An Atlanta family recently filed a lawsuit, thought to be the first of its kind, against the purported distributor of the synthetic drug that had a hand in the death of their teenage son. The wrongful death suit was filed against the distributor of "Mojo Diamond Extreme 100X Potpourri," a type of synthetic marijuana.
In early March, the teen was found dead in a hot tub. Next to the tub where the teenager drowned, an open bag of the "potpourri" was discovered. The lawsuit contends that the individual named in the suit sold the product to a convenience store in Peachtree City. The teen then purchased the synthetic drug from the convenience store.
This type of drug was banned in Georgia in April, due to the teen's death. The law prohibiting the sale of the product, named Chase's Law after the teen, forbids the use of "Spice," a substance composed both of plant material and chemicals similar to THC. THC is the active ingredient found in marijuana.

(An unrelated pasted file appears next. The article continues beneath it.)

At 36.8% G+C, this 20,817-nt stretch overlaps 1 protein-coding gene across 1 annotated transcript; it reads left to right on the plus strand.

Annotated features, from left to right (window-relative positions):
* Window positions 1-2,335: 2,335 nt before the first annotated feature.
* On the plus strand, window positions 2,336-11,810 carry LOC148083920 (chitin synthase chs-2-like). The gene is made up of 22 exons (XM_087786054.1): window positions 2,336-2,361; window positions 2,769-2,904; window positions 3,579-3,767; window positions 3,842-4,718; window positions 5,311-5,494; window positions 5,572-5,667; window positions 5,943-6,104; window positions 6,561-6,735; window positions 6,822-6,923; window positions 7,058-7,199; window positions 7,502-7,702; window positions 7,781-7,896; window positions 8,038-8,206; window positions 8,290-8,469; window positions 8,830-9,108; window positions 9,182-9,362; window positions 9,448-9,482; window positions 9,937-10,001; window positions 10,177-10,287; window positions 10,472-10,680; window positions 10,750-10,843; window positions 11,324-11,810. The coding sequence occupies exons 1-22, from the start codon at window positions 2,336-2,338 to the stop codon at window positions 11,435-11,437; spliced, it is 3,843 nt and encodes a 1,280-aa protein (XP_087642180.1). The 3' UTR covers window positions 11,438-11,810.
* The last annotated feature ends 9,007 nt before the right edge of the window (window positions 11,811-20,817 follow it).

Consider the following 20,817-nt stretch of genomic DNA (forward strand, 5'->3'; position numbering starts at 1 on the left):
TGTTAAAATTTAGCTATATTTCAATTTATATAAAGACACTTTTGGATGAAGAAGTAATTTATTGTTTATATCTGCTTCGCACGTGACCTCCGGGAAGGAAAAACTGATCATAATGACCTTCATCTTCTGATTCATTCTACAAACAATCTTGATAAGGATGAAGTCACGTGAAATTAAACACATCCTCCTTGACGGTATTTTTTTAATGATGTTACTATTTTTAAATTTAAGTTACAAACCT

Despite the ban, distributors of synthetic marijuana soon found a way to skirt the law. The distributors hired chemists who were able to change the molecular structure of the drug, bypassing the prohibitions in the law.
Since then, the Georgia State Board of Pharmacy has classified the new structure as a Schedule I substance. Under the Georgia Controlled Substances Act, police officers are allowed to confiscate the drug, but are not permitted to arrest those in control of the substance.
When faced with a tragic situation such as the one in this case, it is often difficult for parents to know how to proceed. Consulting with a knowledgeable personal injury attorney will ensure that just compensation is received.
Source: Atlanta Journal-Constitution, " Alleged synthetic pot distributor sued in teen's death," Christian Boone, August 28, 2012.